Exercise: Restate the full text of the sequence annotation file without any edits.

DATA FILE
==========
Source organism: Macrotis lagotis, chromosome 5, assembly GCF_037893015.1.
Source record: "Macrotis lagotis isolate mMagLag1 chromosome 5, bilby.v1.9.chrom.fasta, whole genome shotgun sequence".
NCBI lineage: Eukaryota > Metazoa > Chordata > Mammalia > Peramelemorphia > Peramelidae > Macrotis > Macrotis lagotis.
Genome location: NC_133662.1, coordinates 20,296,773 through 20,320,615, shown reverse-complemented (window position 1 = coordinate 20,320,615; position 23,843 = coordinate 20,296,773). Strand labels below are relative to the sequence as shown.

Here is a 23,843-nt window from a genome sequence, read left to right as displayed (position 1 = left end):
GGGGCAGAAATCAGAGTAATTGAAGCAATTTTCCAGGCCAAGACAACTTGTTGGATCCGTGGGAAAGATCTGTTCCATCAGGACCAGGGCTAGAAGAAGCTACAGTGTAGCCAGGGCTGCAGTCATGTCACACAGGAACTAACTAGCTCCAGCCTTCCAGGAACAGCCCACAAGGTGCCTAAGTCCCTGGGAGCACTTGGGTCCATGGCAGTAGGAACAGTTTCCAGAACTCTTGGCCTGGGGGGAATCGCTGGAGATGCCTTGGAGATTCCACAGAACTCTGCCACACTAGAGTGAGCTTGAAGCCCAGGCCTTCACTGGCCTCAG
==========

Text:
Source organism: Macrotis lagotis, chromosome 5, assembly GCF_037893015.1.
Source record: "Macrotis lagotis isolate mMagLag1 chromosome 5, bilby.v1.9.chrom.fasta, whole genome shotgun sequence".
NCBI lineage: Eukaryota > Metazoa > Chordata > Mammalia > Peramelemorphia > Peramelidae > Macrotis > Macrotis lagotis.
Genome location: NC_133662.1, coordinates 20,296,773 through 20,320,615, shown reverse-complemented (window position 1 = coordinate 20,320,615; position 23,843 = coordinate 20,296,773). Strand labels below are relative to the sequence as shown.

Here is a 23,843-nt window from a genome sequence, read left to right as displayed (position 1 = left end):
GGGGCAGAAATCAGAGTAATTGAAGCAATTTTCCAGGCCAAGACAACTTGTTGGATCCGTGGGAAAGATCTGTTCCATCAGGACCAGGGCTAGAAGAAGCTACAGTGTAGCCAGGGCTGCAGTCATGTCACACAGGAACTAACTAGCTCCAGCCTTCCAGGAACAGCCCACAAGGTGCCTAAGTCCCTGGGAGCACTTGGGTCCATGGCAGTAGGAACAGTTTCCAGAACTCTTGGCCTGGGGGGAATCGCTGGAGATGCCTTGGAGATTCCACAGAACTCTGCCACACTAGAGTGAGCTTGAAGCCCAGGCCTTCACTGGCCTCAG